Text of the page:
Medical malpractice cases in the state of New York must be brought within the statute of limitations. In New York, the state law starts the clock for the statute of limitations at the time when the negligence occurs. If the malpractice happened in a private or a non-profit hospital, the case must be filed within 30 months of the negligence. If it occurred in a public hospital, the case must be filed within 15 months.
An effort is underway to change New York's rule so the clock begins running from the time the affected patient learns about the malpractice, rather than from the time when the doctor makes the mistake. The bill to make the change is called Lavern's Law, and is named after a 41-year-old woman in Brooklyn who died in 2013 of a form of lung cancer that should have been curable.
Kings County Hospital failed to tell her about a small mass on her right lung when she underwent an x-ray in 2010, and the cancer had spread to her brain and spine by the time the cancer was finally discovered during a subsequent hospitalization in 2012. The stage four lung cancer she was diagnosed with was no longer curable. By that time, the 15-month statute of limitations had passed and she was no longer able to sue. Estimates suggest she may have been awarded around $8 to $10 million in damages if she could have sued, which would have been enough to provide care for her 41-year-old mentally disabled autistic child who requires round-the-clock assistance and who was left an orphan by his mother's death.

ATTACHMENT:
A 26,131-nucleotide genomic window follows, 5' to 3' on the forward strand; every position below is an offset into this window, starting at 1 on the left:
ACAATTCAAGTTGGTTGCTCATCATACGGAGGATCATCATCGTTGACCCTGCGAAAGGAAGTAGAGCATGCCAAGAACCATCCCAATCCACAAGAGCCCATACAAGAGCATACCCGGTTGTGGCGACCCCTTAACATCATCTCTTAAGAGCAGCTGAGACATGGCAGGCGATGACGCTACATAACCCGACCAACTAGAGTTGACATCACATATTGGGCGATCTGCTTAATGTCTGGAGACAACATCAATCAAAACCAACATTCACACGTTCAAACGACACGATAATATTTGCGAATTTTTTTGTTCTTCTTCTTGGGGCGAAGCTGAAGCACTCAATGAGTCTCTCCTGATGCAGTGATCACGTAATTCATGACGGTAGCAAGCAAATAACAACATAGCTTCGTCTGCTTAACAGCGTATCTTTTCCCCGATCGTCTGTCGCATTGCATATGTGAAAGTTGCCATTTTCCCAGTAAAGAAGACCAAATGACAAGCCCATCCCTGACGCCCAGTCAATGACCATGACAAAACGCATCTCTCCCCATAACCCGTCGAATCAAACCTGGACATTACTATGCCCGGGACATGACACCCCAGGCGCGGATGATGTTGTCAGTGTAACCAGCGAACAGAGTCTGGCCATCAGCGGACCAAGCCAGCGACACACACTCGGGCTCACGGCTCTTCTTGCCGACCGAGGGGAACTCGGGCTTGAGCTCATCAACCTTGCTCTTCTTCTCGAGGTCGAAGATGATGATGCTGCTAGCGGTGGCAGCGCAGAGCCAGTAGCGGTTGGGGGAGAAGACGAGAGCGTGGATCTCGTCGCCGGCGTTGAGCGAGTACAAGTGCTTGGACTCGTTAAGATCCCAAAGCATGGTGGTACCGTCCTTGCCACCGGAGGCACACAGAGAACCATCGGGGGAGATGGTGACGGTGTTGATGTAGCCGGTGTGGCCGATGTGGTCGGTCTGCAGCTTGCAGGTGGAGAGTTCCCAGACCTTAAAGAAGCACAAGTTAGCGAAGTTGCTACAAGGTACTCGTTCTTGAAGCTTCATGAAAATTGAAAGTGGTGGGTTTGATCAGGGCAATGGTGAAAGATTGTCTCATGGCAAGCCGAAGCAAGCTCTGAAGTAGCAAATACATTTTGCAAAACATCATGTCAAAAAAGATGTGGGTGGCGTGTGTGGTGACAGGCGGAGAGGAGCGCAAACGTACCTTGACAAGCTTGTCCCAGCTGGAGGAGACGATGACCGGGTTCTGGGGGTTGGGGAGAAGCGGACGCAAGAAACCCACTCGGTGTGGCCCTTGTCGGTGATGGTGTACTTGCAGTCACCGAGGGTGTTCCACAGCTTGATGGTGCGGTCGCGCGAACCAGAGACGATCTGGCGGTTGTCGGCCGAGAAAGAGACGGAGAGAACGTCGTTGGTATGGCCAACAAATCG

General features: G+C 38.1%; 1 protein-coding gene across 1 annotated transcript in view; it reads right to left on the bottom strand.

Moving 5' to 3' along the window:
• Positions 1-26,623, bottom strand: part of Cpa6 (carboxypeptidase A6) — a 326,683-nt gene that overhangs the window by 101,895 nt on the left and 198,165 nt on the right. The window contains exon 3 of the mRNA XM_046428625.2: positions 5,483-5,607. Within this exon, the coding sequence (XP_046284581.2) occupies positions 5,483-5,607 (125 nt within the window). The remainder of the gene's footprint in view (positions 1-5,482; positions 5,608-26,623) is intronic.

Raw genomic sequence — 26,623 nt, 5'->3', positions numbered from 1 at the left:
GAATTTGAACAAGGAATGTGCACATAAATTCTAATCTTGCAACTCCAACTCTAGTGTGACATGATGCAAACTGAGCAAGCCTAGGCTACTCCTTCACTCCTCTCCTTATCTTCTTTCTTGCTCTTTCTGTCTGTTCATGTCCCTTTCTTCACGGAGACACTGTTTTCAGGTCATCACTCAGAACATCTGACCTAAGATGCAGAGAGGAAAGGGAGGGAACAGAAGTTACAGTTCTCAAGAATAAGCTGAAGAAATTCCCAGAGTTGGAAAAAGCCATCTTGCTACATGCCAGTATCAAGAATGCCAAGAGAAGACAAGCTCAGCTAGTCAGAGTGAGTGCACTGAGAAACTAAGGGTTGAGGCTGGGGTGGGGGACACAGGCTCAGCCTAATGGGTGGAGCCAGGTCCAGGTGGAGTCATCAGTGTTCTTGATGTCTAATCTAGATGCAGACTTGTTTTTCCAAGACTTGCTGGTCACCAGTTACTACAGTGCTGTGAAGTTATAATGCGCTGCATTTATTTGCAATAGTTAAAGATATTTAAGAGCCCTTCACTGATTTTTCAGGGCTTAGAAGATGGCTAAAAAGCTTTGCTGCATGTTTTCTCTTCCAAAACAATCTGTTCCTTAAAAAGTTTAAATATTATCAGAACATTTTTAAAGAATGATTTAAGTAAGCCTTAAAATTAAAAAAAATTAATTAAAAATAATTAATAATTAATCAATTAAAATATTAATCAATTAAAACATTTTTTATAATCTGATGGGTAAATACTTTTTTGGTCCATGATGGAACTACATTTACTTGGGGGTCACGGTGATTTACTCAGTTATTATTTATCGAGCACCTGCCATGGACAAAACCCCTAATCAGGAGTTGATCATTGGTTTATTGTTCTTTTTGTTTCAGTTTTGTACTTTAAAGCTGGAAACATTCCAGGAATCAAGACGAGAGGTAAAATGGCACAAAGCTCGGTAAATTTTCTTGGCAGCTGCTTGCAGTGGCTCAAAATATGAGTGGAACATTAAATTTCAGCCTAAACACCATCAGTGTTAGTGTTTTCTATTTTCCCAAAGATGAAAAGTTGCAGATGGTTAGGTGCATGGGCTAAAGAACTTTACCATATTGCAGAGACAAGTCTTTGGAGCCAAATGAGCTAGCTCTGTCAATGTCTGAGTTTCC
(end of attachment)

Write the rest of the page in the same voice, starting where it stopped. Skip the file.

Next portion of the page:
Senators Push Majority Leader to Bring Lavern's Law to the Floor
The New York Daily News reports Senate Majority Leader John Flanagan has not brought Lavern's Law to the floor, even though there are more than 32 state senators who have signed on to the bill. There's enough votes to pass it, and senators and patient advocates are pushing the Majority Leader to hold a vote.
Another state senator, Thomas Libous, is making a personal push for the passage of the law. A different Daily News article indicates Libous is being treated for incurable lung cancer that will ultimately be fatal. He plans to meet face-to-face with the Senate majority leader and believes the passage of the law would be one of the best things he could do at this point in his life.
With slow moving cancers, often a misdiagnosis is not discovered until long after the 15-month statute of limitations has passed. Because of situations like this, 44 other states in the U.S. have "date of discovery" statutes. New York, however, may not get the change it needs because of fierce opposition from the medical and insurance industries.
Hopefully, the pressure from the other senators and patient advocates will force the bill to come to a vote so those who face serious harm can pursue a case and not be disqualified from compensation just because they didn't realize a doctor had hurt them until it was too late.